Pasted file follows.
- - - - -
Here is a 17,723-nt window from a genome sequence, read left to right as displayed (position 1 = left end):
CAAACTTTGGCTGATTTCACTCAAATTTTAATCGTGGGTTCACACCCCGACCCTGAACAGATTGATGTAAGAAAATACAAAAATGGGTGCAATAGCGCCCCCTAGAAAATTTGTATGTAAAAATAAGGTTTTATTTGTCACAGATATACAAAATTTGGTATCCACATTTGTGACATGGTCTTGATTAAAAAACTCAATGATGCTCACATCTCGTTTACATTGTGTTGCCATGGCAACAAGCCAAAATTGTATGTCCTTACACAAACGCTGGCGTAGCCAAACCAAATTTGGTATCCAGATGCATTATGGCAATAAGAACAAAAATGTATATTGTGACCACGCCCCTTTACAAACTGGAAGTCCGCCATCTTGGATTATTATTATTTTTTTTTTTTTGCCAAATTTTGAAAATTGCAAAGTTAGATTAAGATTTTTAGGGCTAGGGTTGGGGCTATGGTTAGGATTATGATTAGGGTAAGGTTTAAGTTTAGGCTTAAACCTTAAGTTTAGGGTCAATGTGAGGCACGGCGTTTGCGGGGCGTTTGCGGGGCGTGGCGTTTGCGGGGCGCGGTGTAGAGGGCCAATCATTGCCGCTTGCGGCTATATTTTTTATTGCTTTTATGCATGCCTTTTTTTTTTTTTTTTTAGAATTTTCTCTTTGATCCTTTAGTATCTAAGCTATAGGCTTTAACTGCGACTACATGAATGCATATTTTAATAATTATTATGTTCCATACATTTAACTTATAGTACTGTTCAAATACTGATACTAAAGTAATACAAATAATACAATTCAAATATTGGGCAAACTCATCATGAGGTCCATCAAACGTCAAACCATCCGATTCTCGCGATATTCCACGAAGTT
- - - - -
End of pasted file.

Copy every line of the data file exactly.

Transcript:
Here is a 17,723-nt window from a genome sequence, read left to right as displayed (position 1 = left end):
CAAACTTTGGCTGATTTCACTCAAATTTTAATCGTGGGTTCACACCCCGACCCTGAACAGATTGATGTAAGAAAATACAAAAATGGGTGCAATAGCGCCCCCTAGAAAATTTGTATGTAAAAATAAGGTTTTATTTGTCACAGATATACAAAATTTGGTATCCACATTTGTGACATGGTCTTGATTAAAAAACTCAATGATGCTCACATCTCGTTTACATTGTGTTGCCATGGCAACAAGCCAAAATTGTATGTCCTTACACAAACGCTGGCGTAGCCAAACCAAATTTGGTATCCAGATGCATTATGGCAATAAGAACAAAAATGTATATTGTGACCACGCCCCTTTACAAACTGGAAGTCCGCCATCTTGGATTATTATTATTTTTTTTTTTTTGCCAAATTTTGAAAATTGCAAAGTTAGATTAAGATTTTTAGGGCTAGGGTTGGGGCTATGGTTAGGATTATGATTAGGGTAAGGTTTAAGTTTAGGCTTAAACCTTAAGTTTAGGGTCAATGTGAGGCACGGCGTTTGCGGGGCGTTTGCGGGGCGTGGCGTTTGCGGGGCGCGGTGTAGAGGGCCAATCATTGCCGCTTGCGGCTATATTTTTTATTGCTTTTATGCATGCCTTTTTTTTTTTTTTTTTAGAATTTTCTCTTTGATCCTTTAGTATCTAAGCTATAGGCTTTAACTGCGACTACATGAATGCATATTTTAATAATTATTATGTTCCATACATTTAACTTATAGTACTGTTCAAATACTGATACTAAAGTAATACAAATAATACAATTCAAATATTGGGCAAACTCATCATGAGGTCCATCAAACGTCAAACCATCCGATTCTCGCGATATTCCACGAAGTT